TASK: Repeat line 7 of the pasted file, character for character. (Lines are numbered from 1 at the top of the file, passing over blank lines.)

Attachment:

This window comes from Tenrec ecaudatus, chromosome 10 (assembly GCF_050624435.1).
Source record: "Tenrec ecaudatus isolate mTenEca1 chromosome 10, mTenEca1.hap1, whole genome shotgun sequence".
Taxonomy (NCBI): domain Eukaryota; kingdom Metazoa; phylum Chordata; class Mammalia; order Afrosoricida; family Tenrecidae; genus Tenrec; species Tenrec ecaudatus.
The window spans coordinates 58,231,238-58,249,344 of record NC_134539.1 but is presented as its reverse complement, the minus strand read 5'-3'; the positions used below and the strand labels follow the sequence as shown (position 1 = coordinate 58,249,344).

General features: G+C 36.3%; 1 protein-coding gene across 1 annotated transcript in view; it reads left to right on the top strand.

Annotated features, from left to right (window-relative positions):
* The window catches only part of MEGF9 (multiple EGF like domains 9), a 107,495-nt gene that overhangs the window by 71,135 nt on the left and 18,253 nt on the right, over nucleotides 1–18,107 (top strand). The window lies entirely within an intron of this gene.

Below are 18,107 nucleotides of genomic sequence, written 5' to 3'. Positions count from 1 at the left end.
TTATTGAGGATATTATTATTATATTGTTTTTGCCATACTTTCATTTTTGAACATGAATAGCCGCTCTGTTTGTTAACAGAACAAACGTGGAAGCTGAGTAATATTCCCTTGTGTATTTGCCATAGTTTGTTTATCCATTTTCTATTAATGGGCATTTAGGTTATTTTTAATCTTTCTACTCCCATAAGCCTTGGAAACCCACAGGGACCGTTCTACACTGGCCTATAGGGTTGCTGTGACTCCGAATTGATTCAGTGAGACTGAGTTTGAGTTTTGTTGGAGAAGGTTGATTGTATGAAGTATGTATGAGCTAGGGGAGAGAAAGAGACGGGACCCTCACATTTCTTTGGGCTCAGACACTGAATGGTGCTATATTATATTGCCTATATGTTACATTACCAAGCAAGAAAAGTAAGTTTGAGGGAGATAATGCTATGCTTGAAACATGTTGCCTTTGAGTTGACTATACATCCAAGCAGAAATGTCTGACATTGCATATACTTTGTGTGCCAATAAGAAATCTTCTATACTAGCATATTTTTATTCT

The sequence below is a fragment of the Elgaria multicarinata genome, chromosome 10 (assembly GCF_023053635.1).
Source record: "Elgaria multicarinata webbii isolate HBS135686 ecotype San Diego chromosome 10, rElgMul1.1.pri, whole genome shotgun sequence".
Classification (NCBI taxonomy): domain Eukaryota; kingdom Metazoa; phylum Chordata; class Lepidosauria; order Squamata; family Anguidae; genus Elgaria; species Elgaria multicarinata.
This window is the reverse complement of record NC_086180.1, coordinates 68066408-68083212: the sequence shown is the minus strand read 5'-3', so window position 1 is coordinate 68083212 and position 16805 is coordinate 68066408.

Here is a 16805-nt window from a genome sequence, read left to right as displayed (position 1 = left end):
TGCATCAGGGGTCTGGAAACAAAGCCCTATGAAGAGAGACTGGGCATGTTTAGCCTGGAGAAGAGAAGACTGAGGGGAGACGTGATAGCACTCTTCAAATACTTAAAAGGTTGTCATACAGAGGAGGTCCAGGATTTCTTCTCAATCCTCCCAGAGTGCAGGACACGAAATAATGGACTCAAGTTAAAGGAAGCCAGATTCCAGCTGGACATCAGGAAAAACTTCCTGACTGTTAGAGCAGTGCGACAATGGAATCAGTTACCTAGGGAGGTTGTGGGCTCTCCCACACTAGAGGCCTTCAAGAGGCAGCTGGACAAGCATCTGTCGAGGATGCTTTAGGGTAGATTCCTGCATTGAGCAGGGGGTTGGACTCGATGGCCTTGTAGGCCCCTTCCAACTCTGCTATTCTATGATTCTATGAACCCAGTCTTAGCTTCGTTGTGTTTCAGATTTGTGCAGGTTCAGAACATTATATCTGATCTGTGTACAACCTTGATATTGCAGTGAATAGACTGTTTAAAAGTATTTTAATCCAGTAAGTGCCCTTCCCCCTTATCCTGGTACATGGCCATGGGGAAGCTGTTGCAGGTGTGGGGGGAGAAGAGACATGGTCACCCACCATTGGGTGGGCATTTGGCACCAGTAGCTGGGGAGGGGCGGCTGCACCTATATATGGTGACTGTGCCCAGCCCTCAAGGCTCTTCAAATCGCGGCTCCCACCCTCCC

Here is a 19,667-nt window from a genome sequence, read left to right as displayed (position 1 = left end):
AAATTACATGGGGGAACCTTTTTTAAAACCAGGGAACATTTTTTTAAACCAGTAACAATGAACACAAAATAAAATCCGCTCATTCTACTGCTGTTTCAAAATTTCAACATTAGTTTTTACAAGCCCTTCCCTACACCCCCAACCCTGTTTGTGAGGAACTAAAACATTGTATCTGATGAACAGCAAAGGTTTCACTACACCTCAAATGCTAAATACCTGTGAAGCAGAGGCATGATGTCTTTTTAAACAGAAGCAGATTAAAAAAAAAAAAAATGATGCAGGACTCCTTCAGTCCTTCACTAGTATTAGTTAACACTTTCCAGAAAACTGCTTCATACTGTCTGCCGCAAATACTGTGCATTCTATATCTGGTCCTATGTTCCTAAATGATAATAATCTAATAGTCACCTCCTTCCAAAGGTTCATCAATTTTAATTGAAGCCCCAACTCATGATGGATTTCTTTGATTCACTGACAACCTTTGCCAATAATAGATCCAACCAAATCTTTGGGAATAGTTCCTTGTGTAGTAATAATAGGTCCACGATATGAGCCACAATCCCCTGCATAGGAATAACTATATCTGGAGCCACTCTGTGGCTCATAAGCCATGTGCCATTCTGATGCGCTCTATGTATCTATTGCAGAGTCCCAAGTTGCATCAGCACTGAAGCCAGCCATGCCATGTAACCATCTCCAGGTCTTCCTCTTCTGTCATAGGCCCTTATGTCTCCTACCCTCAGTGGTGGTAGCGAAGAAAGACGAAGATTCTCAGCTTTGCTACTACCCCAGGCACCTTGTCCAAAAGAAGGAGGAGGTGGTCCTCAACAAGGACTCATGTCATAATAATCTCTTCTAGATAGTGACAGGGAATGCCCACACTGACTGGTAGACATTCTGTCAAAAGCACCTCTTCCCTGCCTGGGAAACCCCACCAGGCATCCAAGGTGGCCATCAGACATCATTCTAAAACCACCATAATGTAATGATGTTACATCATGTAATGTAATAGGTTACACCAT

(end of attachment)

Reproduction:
* The window catches only part of MEGF9 (multiple EGF like domains 9), a 107,495-nt gene that overhangs the window by 71,135 nt on the left and 18,253 nt on the right, over nucleotides 1–18,107 (top strand). The window lies entirely within an intron of this gene.